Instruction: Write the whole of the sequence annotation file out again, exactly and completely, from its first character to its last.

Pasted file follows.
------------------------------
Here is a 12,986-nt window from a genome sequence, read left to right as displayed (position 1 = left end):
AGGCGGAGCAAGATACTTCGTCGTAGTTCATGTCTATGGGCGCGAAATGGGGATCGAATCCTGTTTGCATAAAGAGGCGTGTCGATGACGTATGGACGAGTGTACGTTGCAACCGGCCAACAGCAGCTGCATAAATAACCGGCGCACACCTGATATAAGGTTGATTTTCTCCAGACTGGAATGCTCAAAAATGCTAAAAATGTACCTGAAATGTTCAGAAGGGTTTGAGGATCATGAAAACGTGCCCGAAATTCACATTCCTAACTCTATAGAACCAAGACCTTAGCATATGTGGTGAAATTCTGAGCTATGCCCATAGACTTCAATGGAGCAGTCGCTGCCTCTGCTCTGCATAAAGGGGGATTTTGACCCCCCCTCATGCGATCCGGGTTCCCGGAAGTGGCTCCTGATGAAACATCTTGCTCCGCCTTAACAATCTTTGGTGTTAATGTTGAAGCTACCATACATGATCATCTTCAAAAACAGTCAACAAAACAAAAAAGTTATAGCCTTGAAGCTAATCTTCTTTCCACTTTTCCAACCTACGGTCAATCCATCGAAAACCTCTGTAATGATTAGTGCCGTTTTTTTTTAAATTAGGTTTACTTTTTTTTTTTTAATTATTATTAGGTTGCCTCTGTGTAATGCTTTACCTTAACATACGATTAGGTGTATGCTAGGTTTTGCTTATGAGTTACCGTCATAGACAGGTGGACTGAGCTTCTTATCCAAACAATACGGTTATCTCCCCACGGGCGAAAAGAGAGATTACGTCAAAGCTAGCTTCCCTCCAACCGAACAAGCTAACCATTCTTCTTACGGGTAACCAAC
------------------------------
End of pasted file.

Here is a 12,986-nt window from a genome sequence, read left to right as displayed (position 1 = left end):
AGGCGGAGCAAGATACTTCGTCGTAGTTCATGTCTATGGGCGCGAAATGGGGATCGAATCCTGTTTGCATAAAGAGGCGTGTCGATGACGTATGGACGAGTGTACGTTGCAACCGGCCAACAGCAGCTGCATAAATAACCGGCGCACACCTGATATAAGGTTGATTTTCTCCAGACTGGAATGCTCAAAAATGCTAAAAATGTACCTGAAATGTTCAGAAGGGTTTGAGGATCATGAAAACGTGCCCGAAATTCACATTCCTAACTCTATAGAACCAAGACCTTAGCATATGTGGTGAAATTCTGAGCTATGCCCATAGACTTCAATGGAGCAGTCGCTGCCTCTGCTCTGCATAAAGGGGGATTTTGACCCCCCCTCATGCGATCCGGGTTCCCGGAAGTGGCTCCTGATGAAACATCTTGCTCCGCCTTAACAATCTTTGGTGTTAATGTTGAAGCTACCATACATGATCATCTTCAAAAACAGTCAACAAAACAAAAAAGTTATAGCCTTGAAGCTAATCTTCTTTCCACTTTTCCAACCTACGGTCAATCCATCGAAAACCTCTGTAATGATTAGTGCCGTTTTTTTTTAAATTAGGTTTACTTTTTTTTTTTTAATTATTATTAGGTTGCCTCTGTGTAATGCTTTACCTTAACATACGATTAGGTGTATGCTAGGTTTTGCTTATGAGTTACCGTCATAGACAGGTGGACTGAGCTTCTTATCCAAACAATACGGTTATCTCCCCACGGGCGAAAAGAGAGATTACGTCAAAGCTAGCTTCCCTCCAACCGAACAAGCTAACCATTCTTCTTACGGGTAACCAAC